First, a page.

Happy Birthday

Isaac Asimov, science fiction, the foundation
Marty Lederhandler/AP

Happy Birthday, Isaac Asimov, Science Fiction Grand Master

January 02, 2010
by Christopher Coats
In his approximately 500 books, writer Isaac Asimov explained the universe to us; where it had been, where it is now and where it might go in the future. One of the towering figures of science fiction, Asimov wrote stories, novels and nonfiction works on a variety of topics—as well as a series of infamous limericks.

Issac Asimov's Early Days

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Isaac Asimov was born near the town of Smolensk in Russia on January 2, 1920, the oldest of three children. His parents brought him to America at the age of three; he was naturalized as an American citizen five years later. Asimov taught himself to read and graduated from high school at the age of 15.

His father, Judah Asimov, ran a series of candy stories, and Asimov was drawn to the science fiction magazines on the shelves. Eventually, he decided that he could probably do just as well as the authors he was reading. When Asimov was 19, one of his short stories, “Marooned Off Vesta,” was published in the March 1939 edition of Amazing Stories. In 1941, he sold “Nightfall” to Astounding Science Fiction. The tale concerns the impending eclipse of a planet’s multiple suns and the potential for panic by the population, who have never known darkness; some consider it the greatest science fiction story ever written.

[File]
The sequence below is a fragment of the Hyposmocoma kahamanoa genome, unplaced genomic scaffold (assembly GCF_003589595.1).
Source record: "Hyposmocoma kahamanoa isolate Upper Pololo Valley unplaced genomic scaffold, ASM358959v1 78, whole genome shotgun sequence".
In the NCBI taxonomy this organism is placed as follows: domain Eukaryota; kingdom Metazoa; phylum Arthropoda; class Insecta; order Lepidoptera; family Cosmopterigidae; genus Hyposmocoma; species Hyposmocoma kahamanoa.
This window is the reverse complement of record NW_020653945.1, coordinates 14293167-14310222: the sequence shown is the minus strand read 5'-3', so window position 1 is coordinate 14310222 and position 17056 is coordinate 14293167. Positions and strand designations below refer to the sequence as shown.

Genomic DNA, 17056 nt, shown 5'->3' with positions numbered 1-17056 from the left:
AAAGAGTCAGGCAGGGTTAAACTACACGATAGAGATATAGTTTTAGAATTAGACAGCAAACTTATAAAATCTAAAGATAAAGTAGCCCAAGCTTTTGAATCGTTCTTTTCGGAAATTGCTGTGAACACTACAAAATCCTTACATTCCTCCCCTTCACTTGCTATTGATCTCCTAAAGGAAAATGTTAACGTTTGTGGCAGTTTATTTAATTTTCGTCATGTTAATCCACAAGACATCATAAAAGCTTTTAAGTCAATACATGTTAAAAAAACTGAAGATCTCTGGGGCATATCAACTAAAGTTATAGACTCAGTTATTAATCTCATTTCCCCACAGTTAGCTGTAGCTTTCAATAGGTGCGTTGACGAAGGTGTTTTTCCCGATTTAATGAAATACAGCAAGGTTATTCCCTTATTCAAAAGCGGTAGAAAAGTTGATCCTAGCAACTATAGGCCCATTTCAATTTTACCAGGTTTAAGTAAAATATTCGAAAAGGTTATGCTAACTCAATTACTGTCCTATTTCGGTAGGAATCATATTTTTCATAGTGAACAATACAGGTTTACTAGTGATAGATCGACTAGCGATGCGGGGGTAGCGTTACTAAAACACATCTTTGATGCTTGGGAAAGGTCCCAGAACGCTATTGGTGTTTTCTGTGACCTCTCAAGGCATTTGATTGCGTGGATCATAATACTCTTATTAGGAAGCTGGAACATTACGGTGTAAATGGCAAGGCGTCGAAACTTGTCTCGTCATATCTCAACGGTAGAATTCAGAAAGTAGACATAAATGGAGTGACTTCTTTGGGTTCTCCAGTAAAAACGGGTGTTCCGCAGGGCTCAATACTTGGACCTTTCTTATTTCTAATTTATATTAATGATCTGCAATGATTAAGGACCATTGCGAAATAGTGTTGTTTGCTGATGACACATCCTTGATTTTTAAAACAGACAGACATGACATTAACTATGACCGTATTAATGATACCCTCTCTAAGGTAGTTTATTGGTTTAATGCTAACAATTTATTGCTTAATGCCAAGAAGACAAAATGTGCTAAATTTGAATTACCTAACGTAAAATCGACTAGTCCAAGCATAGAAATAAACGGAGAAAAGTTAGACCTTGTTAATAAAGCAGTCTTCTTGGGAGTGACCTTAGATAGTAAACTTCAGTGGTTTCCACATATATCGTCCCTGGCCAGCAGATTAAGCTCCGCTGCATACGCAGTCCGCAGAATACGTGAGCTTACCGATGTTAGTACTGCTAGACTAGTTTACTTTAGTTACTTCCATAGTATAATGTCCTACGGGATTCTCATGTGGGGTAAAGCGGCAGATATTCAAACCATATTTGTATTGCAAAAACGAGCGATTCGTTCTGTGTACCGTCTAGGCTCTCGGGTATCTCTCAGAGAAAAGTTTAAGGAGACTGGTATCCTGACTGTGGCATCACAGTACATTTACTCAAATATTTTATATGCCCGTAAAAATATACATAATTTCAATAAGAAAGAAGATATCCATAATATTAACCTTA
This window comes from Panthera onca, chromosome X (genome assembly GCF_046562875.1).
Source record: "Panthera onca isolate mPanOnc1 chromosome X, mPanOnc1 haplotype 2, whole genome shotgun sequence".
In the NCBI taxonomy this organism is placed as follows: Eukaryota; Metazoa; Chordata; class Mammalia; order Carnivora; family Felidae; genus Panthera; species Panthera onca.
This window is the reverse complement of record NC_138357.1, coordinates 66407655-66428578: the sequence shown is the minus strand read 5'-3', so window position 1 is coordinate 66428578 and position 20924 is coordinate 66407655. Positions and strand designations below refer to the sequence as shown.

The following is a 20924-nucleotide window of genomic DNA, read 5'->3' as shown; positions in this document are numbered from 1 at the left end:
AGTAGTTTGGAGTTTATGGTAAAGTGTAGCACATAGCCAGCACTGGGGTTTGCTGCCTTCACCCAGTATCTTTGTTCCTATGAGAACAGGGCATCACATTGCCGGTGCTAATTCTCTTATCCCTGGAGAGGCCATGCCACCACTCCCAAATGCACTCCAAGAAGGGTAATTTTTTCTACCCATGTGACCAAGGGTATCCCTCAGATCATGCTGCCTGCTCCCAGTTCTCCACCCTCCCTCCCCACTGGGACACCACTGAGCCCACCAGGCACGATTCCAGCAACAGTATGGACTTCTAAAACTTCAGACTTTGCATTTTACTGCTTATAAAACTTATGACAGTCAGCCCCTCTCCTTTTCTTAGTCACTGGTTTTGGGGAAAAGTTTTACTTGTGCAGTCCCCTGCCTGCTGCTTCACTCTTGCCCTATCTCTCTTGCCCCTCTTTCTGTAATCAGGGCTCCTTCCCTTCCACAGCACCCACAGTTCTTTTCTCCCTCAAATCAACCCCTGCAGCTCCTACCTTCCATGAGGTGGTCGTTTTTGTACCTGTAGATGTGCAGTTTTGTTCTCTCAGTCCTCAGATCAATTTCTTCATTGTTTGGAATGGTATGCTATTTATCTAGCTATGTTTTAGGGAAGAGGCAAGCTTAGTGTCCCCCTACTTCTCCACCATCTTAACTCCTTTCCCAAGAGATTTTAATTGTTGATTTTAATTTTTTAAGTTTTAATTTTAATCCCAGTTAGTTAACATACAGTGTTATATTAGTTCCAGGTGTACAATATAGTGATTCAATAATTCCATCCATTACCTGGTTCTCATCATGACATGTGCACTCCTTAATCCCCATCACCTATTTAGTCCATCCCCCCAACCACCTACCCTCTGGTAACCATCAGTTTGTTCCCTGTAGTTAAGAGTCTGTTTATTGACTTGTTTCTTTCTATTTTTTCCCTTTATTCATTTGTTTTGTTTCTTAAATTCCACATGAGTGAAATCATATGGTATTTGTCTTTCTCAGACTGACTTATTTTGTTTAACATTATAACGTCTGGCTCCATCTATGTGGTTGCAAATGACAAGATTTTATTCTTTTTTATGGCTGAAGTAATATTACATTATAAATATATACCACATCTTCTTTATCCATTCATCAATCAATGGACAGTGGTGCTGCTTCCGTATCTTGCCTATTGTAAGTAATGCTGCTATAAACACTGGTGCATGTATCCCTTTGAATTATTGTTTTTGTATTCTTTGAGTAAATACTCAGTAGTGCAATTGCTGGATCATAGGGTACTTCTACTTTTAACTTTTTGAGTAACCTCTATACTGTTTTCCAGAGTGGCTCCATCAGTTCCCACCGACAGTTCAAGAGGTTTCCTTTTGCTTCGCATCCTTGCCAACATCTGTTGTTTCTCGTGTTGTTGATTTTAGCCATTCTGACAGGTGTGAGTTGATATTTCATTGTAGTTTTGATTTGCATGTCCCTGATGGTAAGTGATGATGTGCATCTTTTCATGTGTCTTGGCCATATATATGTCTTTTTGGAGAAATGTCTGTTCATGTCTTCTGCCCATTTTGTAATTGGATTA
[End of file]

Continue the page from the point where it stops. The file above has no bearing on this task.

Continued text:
Asimov attended Columbia University, where he earned an undergraduate degree in science, a Masters and a PhD in chemistry by the age of 28. He spent the first half of the 1950s as a biochemistry professor at Boston University’s School of Medicine, but realized early on that he really wanted to devote himself to writing.

Notable Accomplishments

Asimov published his first science fiction novel, “Pebble in the Sky,” in 1950. He went on to write approximately 500 books (no one can quite agree on the exact count), that encompassed both short story collections and multi-novel series which etched out whole universes to explore, all employing his considerable scientific knowledge to ground his tales in tangible fact. Those works include the Foundation series, which chronicle a vast attempt to preserve knowledge against the predicted collapse of a galactic empire, and “I, Robot,” a set of connected stories that popularized Asimov’s now-famous Three Laws of Robotics. (The 2004 Will Smith movie “I, Robot” does not share a plot with the book.)

The science fiction community honored Asimov’s contributions to the genre, granting him two of their most prestigious awards several times: the Hugo (five times) and the Nebula (three times). He was named a Grand Master by the Science Fiction and Fantasy Writers of America in 1987.

But Asimov's writing was not confined to fiction. Asimov’s nonfiction works explored religion, science, history and literature, to mention only a few. He wrote for scholars, laymen and children, all with the same intent to explain and to make one understand.

The Rest of the Story

While his imagination roamed the galaxies, Asimov himself traveled very little; he preferred to remain in New York City and had a notorious fear of flying. He was married twice, and had two children from his first marriage.

In 1983, Isaac Asimov received HIV-infected blood during triple bypass surgery. He died from complications of AIDS on April 6, 1992. His influence in the world of science fiction remains unabated. Several authors have written books set in the universes Asimov created, and the magazine Asimov’s Science Fiction is named after him.
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